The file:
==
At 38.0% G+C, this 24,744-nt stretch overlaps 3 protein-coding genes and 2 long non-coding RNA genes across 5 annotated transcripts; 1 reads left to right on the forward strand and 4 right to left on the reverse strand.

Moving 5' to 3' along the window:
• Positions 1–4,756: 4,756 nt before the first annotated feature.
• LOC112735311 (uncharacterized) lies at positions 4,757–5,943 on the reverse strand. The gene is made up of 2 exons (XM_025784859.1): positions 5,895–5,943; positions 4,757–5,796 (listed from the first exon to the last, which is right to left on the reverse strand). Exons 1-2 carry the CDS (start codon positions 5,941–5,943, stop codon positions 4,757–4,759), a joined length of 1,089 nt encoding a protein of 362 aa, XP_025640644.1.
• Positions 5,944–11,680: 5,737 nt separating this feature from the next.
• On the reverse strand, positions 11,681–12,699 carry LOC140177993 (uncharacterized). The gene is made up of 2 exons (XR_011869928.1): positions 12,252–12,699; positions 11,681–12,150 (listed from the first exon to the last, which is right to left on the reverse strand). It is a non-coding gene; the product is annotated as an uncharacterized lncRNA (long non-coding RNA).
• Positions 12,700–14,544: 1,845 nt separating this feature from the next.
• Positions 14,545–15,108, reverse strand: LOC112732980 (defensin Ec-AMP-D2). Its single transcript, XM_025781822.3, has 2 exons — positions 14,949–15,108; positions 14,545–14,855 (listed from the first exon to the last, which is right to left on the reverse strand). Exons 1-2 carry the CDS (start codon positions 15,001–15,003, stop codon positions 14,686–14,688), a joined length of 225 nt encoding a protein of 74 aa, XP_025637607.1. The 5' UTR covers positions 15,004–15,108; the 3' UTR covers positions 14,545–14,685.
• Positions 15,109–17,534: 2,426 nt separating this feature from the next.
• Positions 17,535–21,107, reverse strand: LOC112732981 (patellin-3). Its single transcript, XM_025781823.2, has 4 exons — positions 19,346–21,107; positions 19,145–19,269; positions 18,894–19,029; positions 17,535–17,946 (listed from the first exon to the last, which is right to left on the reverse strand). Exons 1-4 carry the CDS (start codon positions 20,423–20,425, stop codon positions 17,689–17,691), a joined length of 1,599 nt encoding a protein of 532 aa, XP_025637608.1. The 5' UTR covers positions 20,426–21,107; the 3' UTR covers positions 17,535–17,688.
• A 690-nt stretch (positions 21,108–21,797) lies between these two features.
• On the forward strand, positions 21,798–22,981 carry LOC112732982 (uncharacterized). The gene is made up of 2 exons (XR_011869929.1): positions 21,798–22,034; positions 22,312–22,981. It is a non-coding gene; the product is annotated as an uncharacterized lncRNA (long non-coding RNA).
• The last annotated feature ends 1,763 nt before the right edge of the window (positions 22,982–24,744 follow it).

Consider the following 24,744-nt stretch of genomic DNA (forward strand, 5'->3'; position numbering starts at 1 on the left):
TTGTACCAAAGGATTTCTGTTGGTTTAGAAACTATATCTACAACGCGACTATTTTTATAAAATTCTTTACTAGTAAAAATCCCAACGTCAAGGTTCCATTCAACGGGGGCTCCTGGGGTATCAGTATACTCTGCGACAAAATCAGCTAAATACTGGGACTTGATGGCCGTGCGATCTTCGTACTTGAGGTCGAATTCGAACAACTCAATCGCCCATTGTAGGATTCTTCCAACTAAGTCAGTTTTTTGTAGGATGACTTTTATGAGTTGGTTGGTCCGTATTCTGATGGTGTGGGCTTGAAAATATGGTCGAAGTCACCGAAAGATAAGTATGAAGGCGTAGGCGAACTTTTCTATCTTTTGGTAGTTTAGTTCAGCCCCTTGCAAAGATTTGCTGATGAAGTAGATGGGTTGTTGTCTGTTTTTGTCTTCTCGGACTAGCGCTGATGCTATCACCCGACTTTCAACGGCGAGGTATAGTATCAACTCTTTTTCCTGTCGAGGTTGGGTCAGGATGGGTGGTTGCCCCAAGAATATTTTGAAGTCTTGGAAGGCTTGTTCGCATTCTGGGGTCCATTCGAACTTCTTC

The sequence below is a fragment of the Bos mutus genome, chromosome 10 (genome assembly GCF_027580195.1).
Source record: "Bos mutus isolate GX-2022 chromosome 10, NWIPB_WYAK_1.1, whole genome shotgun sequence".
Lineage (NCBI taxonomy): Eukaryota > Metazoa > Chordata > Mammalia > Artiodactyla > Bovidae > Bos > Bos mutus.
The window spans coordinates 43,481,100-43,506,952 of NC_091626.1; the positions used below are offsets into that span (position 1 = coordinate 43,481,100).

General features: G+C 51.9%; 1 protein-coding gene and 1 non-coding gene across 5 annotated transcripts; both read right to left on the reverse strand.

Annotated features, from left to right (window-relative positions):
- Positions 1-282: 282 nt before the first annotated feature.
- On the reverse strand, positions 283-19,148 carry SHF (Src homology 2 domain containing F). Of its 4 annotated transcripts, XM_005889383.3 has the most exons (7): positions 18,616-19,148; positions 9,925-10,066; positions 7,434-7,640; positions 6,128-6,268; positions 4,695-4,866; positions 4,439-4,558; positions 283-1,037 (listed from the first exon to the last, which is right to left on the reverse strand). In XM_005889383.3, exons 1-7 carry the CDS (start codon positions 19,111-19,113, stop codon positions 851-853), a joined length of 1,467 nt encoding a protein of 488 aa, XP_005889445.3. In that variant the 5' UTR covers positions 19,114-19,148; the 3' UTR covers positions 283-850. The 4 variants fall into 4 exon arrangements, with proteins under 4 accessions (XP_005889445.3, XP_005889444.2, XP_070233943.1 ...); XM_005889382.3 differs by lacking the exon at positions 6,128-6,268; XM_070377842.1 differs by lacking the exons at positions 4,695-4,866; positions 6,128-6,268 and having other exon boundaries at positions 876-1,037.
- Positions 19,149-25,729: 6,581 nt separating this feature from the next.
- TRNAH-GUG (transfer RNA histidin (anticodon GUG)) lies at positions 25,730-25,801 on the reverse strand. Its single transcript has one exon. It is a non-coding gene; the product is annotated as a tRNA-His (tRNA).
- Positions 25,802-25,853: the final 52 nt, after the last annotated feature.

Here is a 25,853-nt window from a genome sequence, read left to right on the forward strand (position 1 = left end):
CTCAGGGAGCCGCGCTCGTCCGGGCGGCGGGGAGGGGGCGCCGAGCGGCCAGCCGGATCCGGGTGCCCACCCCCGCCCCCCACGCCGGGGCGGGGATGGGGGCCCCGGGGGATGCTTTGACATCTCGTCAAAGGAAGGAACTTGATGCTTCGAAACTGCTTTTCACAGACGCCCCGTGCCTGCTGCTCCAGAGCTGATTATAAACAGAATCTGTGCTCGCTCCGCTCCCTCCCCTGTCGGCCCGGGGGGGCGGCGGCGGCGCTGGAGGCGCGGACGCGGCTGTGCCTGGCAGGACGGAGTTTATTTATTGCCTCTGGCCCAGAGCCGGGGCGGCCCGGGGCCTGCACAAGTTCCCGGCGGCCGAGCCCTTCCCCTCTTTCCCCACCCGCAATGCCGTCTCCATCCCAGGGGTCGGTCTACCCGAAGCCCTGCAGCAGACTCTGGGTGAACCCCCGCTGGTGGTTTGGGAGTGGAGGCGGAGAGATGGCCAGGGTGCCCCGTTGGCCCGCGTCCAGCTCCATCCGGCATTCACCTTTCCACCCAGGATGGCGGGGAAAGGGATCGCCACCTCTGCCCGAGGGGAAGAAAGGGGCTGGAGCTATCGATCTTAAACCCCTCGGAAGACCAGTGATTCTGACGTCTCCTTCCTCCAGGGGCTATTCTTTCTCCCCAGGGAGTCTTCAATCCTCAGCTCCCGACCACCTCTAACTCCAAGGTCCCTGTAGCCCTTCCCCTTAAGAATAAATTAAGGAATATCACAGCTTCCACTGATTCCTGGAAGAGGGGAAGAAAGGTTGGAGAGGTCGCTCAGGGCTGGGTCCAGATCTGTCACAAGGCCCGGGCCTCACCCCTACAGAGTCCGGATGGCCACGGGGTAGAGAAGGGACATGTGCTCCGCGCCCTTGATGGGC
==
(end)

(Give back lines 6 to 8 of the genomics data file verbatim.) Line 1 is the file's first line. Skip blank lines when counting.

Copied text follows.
• On the reverse strand, positions 11,681–12,699 carry LOC140177993 (uncharacterized). The gene is made up of 2 exons (XR_011869928.1): positions 12,252–12,699; positions 11,681–12,150 (listed from the first exon to the last, which is right to left on the reverse strand). It is a non-coding gene; the product is annotated as an uncharacterized lncRNA (long non-coding RNA).
• Positions 12,700–14,544: 1,845 nt separating this feature from the next.
• Positions 14,545–15,108, reverse strand: LOC112732980 (defensin Ec-AMP-D2). Its single transcript, XM_025781822.3, has 2 exons — positions 14,949–15,108; positions 14,545–14,855 (listed from the first exon to the last, which is right to left on the reverse strand). Exons 1-2 carry the CDS (start codon positions 15,001–15,003, stop codon positions 14,686–14,688), a joined length of 225 nt encoding a protein of 74 aa, XP_025637607.1. The 5' UTR covers positions 15,004–15,108; the 3' UTR covers positions 14,545–14,685.